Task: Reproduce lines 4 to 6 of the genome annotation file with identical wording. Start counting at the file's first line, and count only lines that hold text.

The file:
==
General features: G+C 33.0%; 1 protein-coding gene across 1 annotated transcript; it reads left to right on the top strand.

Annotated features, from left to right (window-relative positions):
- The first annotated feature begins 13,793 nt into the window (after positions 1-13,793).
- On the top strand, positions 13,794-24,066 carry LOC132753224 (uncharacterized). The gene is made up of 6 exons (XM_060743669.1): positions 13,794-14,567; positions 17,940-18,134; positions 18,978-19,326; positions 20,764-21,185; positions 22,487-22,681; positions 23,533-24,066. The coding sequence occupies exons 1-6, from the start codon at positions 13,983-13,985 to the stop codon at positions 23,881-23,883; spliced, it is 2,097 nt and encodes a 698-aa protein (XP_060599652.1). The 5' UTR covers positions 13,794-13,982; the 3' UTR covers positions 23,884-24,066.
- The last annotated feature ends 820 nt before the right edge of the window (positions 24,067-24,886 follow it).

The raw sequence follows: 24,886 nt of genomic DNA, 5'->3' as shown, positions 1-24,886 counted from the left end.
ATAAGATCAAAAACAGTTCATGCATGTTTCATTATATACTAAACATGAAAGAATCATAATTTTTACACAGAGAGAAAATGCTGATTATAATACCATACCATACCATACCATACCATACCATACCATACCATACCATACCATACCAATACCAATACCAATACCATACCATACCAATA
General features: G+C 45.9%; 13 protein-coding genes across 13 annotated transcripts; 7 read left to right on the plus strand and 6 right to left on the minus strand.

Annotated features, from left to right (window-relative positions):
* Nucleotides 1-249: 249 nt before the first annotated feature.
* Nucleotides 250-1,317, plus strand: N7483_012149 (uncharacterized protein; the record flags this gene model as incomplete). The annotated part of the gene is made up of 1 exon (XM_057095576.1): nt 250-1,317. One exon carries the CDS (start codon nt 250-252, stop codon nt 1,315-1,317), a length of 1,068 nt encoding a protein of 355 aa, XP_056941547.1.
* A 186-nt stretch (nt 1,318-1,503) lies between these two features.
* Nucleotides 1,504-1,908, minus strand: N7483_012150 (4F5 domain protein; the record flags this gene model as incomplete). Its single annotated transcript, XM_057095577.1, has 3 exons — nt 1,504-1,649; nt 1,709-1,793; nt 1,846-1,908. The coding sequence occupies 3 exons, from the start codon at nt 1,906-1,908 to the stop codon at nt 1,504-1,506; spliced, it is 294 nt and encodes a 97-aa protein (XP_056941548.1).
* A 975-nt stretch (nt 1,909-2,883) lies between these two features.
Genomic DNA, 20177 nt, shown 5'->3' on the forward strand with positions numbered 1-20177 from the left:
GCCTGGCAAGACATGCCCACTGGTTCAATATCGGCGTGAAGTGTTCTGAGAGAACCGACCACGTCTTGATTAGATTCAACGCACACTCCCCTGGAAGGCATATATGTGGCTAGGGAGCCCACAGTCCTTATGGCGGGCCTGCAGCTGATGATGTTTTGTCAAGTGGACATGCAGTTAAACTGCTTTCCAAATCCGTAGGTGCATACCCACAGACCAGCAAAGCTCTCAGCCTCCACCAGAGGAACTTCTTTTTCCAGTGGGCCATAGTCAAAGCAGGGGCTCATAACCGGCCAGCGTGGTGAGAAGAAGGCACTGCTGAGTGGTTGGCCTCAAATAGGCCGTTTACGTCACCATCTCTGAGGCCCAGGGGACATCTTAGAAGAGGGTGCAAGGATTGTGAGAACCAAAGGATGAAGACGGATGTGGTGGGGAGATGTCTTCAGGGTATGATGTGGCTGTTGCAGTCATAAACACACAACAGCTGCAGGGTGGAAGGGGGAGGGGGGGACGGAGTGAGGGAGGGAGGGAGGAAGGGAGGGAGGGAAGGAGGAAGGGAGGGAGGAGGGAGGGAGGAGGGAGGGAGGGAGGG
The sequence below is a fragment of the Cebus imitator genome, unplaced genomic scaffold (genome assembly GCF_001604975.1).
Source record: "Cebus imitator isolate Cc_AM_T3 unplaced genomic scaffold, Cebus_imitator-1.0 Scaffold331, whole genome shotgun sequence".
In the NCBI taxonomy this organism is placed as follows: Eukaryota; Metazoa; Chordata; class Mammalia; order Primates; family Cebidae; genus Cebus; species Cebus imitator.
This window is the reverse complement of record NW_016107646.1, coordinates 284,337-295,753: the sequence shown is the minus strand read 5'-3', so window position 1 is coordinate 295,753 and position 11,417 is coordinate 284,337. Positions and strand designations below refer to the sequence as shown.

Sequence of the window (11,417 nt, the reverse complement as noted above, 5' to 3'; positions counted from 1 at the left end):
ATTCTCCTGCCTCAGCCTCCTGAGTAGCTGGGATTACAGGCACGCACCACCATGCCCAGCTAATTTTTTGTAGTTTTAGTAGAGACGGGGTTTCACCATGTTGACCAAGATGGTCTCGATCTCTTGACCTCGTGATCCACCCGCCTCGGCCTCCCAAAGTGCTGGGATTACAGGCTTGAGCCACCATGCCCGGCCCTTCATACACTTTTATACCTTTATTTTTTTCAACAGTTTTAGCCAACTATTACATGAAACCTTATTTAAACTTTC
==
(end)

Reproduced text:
- On the top strand, positions 13,794-24,066 carry LOC132753224 (uncharacterized). The gene is made up of 6 exons (XM_060743669.1): positions 13,794-14,567; positions 17,940-18,134; positions 18,978-19,326; positions 20,764-21,185; positions 22,487-22,681; positions 23,533-24,066. The coding sequence occupies exons 1-6, from the start codon at positions 13,983-13,985 to the stop codon at positions 23,881-23,883; spliced, it is 2,097 nt and encodes a 698-aa protein (XP_060599652.1). The 5' UTR covers positions 13,794-13,982; the 3' UTR covers positions 23,884-24,066.
- The last annotated feature ends 820 nt before the right edge of the window (positions 24,067-24,886 follow it).

The raw sequence follows: 24,886 nt of genomic DNA, 5'->3' as shown, positions 1-24,886 counted from the left end.